Now I was past age 50 by this time, but there was still something of “a little girl bringing flowers for Mama’s birthday” in the situation. I walk in the front door of the nursing home and, realizing that she may have forgotten that I was in town during the 90 minutes I was gone, I remind myself to watch her face as I come through the door of her room to quickly discern if she still recognizes me and, if she doesn’t, to help her remember. My older sister and her husband are waiting in the room, knowing that I’m planning to be back for supper. Down the hall, around the corner, and through the door–right flat on time.
Got ‘er done, I did. This time, however, unlike the day I presented the grubby lilies for Mother’s Day, she looked at the gift I was bringing and absolutely lost it. She began laughing hysterically, pointing helplessly at me and my flowers (ok, so they were a bit the worse for wear and were still sort of in their wet paper towels) because she couldn’t talk. All she finally got out past her laughter was “Look at you and those flowers! They’re smushed!”
And then a not-funny, but funny thing happened: just like a little girl, I had to fight back tears as my heart was silently pleading, “But Mom…I drove so fast…in such a little time….I wanted to bring you flowers for your birthday…. you’re so frail…..sometimes you don’t know me any more and today you did~~but tomorrow you’ll forget I was here…..I wanted to bring you crocuses, Mom, because I love you, and I’m sorry you’re so frail…..please don’t laugh at me, Mom. I remembered how you loved them…so I brought you crocuses from the pasture.”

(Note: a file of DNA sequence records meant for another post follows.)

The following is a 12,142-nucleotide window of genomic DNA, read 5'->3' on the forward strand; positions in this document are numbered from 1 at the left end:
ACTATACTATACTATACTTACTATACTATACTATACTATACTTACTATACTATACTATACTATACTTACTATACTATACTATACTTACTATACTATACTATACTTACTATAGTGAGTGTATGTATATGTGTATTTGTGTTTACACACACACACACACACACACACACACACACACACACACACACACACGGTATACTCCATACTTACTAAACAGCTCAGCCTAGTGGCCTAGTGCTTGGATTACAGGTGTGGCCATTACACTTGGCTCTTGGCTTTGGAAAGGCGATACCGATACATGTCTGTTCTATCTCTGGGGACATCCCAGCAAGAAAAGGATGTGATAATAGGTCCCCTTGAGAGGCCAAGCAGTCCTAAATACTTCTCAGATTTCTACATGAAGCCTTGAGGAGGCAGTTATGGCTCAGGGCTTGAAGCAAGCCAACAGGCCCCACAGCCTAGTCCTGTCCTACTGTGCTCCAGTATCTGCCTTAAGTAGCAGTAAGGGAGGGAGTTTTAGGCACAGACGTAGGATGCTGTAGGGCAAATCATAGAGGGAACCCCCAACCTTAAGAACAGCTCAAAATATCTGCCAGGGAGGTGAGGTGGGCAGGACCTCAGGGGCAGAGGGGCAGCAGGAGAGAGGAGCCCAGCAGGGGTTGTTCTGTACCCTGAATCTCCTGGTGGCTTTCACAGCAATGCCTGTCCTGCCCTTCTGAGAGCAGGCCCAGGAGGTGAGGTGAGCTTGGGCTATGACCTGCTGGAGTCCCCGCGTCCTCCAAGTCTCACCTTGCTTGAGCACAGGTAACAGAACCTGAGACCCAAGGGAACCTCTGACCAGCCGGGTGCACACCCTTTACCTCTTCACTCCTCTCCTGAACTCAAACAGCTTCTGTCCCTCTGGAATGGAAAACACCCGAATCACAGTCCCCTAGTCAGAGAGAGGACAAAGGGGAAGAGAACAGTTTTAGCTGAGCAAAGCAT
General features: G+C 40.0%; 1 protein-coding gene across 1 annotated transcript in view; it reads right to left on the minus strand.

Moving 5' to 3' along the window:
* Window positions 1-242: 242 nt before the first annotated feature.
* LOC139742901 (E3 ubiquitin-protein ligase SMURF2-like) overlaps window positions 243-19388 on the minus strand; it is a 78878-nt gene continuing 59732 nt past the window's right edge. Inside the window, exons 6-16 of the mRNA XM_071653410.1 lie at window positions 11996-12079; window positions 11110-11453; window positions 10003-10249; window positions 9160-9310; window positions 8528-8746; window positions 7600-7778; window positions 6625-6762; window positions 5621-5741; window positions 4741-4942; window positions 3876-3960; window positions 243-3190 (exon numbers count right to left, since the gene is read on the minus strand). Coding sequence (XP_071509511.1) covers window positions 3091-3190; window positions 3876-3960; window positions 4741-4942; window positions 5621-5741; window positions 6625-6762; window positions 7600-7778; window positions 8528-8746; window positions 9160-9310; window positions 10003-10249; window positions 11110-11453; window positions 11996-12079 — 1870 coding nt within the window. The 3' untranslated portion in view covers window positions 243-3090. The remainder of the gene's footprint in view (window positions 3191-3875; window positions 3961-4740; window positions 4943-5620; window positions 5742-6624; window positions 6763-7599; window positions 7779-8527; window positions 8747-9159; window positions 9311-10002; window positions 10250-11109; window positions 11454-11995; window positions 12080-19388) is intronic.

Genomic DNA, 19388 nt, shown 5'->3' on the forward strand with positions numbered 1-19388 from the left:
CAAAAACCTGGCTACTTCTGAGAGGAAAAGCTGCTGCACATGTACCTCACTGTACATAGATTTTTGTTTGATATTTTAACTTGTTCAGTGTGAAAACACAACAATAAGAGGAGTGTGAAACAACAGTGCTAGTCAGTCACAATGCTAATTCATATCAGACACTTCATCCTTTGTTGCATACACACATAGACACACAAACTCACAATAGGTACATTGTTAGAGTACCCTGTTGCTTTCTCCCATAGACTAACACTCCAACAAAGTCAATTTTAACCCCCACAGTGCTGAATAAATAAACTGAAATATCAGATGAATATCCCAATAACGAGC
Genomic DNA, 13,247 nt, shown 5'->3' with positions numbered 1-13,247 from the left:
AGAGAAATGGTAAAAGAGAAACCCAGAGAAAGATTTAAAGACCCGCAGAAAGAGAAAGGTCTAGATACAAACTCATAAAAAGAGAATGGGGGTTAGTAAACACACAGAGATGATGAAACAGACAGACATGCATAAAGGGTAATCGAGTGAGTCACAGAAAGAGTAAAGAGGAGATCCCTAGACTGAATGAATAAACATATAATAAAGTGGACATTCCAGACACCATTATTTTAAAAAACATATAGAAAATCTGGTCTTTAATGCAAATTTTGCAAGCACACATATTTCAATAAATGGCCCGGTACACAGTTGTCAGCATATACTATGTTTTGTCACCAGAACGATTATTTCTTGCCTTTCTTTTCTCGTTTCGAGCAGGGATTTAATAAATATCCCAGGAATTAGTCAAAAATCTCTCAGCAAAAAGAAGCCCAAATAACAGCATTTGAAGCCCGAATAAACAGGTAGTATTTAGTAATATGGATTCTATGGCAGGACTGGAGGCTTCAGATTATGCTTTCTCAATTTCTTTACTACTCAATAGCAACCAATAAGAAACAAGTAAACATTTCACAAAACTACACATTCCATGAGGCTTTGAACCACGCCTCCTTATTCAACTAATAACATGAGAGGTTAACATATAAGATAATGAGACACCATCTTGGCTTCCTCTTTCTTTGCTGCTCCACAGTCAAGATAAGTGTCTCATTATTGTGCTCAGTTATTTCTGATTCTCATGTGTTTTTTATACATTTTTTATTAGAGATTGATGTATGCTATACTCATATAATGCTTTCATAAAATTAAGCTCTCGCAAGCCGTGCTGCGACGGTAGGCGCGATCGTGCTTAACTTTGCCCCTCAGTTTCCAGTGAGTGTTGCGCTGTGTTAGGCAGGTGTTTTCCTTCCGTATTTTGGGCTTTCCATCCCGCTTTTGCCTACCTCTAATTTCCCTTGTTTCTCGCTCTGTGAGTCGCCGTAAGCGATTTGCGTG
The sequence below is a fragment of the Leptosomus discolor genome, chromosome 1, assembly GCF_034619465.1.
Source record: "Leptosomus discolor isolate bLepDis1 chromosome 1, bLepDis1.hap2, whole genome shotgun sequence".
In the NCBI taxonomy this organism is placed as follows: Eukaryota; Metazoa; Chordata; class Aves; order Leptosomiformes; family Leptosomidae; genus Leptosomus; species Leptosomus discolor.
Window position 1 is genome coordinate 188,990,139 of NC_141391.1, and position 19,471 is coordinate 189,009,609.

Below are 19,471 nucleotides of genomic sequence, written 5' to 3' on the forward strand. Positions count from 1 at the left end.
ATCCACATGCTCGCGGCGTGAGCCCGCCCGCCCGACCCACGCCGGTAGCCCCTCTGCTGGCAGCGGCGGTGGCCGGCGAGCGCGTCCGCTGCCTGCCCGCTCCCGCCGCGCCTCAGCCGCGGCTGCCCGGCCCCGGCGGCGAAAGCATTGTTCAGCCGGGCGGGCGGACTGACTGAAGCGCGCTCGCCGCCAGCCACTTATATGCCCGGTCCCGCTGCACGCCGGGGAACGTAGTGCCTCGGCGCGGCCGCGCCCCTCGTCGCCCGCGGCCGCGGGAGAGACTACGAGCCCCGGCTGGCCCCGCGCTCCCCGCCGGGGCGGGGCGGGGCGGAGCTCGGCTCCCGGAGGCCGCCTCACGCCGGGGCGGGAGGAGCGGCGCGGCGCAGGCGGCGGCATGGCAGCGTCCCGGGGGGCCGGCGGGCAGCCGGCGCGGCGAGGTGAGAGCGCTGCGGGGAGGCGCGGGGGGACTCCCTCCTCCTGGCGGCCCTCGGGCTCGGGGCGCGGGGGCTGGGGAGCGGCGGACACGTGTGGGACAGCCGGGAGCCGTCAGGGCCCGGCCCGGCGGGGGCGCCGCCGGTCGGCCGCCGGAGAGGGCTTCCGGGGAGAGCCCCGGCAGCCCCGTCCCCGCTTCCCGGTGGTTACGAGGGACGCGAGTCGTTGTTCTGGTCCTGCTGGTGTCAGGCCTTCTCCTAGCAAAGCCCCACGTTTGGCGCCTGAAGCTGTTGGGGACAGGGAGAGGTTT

She laughed until her tears ran down her face, and she didn’t notice that I was resisting my own. It was only later that I realized she had given me a great gift as I stood there with my smushed crocuses. The shades of dementia had stolen casual laughter from her life, but on that day, in those bittersweet moments, I once again heard her laugh~~really laugh.
Then, as I realized the gift, I thought of the crocuses she had picked over 90 years~~first in her youth with childish fingers that were now gnarled and useless from arthritis; then as a bride, putting something pretty on the table for her husband of just a few weeks after their marriage in 1926; then as a young mother, showing the children how to pick them; then picking them alone more often as the children grew up and left home….and now sitting in a wheelchair with a mind that no longer worked clearly, but laughing in sheer joy because the eyes still worked well enough to see that the youngest daughter has come through once again~~at the last minute~~with a typically bruised offering, just in time for Mom’s birthday.
She remembered our crocuses.
All of our crocuses.
I still remember her great laughter that day.
And I remember our crocuses.
All of our crocuses.